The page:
The New York Times (7/14, B1, Bunkley) reports on the front page of its Business Day section, "Toyota said Wednesday that its investigation of about 2,000 vehicles reported to experience sudden acceleration found evidence that sticking accelerator pedals and interference by floor mats…did indeed cause some of the incidents." But a company spokesman noted that "none of the vehicles with a sticking pedal was involved in a crash, and he did not know how many of those identified as having problematic floor mats had crashed." According to the Times, "It is the first time since the recalls that Toyota has acknowledged that its internal review, which is continuing, found sudden-acceleration complaints to be valid."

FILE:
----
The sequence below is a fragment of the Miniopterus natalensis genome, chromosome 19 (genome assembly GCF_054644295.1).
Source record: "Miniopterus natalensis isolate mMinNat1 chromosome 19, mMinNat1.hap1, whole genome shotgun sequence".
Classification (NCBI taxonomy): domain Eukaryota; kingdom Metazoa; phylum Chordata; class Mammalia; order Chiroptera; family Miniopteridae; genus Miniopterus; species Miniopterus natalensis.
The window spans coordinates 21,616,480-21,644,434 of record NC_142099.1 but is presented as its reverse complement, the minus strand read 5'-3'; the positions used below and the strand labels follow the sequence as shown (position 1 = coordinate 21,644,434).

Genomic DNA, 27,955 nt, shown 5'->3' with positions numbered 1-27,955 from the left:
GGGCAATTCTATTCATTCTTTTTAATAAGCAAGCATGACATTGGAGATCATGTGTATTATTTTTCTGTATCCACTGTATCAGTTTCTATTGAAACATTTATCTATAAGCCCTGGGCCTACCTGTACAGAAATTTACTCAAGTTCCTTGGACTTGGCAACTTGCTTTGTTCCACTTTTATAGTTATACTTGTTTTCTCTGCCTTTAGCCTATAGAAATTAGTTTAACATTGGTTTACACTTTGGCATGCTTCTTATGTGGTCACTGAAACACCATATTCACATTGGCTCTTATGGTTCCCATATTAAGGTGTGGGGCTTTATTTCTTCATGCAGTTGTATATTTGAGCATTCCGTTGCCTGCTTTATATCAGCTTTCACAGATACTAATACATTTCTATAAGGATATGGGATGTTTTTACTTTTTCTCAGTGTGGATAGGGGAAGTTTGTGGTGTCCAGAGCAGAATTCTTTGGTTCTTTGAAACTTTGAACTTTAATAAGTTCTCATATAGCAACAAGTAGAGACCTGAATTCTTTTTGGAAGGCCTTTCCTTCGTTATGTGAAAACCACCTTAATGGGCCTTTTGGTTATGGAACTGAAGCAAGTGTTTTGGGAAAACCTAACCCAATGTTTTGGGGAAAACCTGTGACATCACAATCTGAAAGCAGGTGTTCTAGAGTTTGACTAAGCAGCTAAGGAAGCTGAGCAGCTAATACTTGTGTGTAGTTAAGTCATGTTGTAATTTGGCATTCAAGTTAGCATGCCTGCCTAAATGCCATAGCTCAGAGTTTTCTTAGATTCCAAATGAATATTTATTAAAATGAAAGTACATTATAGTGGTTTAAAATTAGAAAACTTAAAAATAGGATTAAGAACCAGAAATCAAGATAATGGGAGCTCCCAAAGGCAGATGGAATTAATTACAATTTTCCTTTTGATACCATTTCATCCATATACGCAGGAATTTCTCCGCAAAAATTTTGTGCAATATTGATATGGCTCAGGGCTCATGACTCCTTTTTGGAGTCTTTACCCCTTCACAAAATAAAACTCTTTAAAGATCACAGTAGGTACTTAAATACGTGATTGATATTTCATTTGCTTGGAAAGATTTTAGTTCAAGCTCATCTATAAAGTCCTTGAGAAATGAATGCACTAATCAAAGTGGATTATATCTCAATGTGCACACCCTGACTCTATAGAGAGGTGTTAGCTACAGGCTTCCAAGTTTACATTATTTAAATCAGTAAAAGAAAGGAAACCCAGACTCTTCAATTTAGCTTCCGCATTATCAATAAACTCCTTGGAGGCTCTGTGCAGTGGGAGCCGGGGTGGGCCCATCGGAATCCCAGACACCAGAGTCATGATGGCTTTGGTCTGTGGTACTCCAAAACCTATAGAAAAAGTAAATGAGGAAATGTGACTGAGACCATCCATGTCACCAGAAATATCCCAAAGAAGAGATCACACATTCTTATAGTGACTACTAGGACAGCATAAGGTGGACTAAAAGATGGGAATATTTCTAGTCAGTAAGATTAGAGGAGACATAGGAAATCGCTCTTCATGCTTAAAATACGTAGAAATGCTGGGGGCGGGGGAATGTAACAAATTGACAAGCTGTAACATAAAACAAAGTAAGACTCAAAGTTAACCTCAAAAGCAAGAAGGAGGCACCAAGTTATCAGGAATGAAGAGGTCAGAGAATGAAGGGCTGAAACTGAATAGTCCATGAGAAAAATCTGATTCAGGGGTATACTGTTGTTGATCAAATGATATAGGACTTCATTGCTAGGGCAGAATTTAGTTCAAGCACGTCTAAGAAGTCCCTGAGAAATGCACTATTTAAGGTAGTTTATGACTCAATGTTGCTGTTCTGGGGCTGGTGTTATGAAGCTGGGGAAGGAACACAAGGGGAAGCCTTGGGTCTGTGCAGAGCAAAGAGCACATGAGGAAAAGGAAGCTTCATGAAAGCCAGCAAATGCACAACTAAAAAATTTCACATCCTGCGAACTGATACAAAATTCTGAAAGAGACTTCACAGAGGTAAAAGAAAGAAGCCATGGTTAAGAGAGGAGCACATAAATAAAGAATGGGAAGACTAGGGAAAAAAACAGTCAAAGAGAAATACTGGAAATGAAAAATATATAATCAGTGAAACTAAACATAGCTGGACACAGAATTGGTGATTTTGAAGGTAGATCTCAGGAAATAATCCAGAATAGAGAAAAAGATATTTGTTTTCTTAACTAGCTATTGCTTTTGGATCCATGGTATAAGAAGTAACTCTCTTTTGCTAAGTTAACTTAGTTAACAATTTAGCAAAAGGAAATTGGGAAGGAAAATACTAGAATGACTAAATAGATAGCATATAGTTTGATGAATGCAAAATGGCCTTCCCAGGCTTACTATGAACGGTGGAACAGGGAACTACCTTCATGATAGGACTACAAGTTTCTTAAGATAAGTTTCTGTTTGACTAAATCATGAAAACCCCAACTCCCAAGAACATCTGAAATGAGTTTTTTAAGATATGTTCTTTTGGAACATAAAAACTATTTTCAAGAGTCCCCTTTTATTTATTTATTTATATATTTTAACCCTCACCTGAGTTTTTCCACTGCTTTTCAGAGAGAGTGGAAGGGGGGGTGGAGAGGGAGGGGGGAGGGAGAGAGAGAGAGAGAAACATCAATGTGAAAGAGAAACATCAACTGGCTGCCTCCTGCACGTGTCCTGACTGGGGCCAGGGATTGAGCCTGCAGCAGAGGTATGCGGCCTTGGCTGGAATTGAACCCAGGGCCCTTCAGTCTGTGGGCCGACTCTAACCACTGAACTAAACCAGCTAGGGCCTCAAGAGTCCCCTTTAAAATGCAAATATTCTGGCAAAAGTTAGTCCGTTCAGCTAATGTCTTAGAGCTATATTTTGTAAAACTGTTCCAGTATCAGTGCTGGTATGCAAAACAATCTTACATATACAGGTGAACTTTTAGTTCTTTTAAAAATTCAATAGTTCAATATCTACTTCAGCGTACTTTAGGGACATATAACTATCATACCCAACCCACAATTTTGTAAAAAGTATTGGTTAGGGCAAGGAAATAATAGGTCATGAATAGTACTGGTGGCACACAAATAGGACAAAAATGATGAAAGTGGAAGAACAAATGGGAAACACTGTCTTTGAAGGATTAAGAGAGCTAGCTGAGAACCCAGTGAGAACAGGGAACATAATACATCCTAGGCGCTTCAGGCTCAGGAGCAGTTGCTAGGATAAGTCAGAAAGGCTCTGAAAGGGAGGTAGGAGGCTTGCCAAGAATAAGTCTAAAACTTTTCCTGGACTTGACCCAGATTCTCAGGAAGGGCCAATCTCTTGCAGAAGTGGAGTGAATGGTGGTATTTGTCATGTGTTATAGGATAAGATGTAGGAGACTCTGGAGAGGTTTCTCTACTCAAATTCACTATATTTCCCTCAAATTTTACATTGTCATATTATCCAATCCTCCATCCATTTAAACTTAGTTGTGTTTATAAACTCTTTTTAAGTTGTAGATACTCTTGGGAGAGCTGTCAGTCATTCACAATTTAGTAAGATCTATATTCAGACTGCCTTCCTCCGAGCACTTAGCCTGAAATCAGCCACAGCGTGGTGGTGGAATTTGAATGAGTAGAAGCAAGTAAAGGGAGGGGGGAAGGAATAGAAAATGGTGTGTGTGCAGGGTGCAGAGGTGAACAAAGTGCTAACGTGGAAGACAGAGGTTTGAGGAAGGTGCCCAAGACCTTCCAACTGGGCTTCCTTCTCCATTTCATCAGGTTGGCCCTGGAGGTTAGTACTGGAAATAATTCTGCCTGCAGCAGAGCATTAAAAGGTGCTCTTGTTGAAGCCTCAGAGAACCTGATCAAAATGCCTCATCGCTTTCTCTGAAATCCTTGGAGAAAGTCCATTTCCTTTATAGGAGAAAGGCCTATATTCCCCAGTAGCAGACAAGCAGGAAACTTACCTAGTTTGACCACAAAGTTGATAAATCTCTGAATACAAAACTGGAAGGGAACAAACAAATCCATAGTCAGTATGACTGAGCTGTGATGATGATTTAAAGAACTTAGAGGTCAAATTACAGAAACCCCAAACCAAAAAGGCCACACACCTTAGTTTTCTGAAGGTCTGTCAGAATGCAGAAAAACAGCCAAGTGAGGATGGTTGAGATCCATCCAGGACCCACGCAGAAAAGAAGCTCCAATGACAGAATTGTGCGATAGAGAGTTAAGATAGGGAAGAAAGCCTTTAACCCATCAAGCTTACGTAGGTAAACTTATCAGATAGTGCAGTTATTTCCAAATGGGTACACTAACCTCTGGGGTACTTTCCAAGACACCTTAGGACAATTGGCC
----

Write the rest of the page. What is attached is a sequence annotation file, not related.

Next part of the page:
NHTSA: No Conclusions Yet About Drivers’ Possible Mistakes. The Detroit Free Press (7/15, Hyde) reports the head of the National Highway Traffic Safety Administration David Strickland said Wednesday that his agency has "drawn no conclusions about whether drivers are to blame for sudden acceleration complaints in Toyota vehicles." The NHTSA administrator "told the Detroit Free Press" that it had "several more months of work" left before it completed "its own probes into Toyota and those it’s working on with NASA." The NHTSA "also is cooperating with a National Academy of Sciences probe into the broader field of defects in vehicle electronic control, part of a review ordered by US Transportation Secretary Ray LaHood after questions about how well NHTSA had handled some 3,000 complaints of sudden acceleration in Toyota models, including reports linked to about 90 deaths."DJS Industry News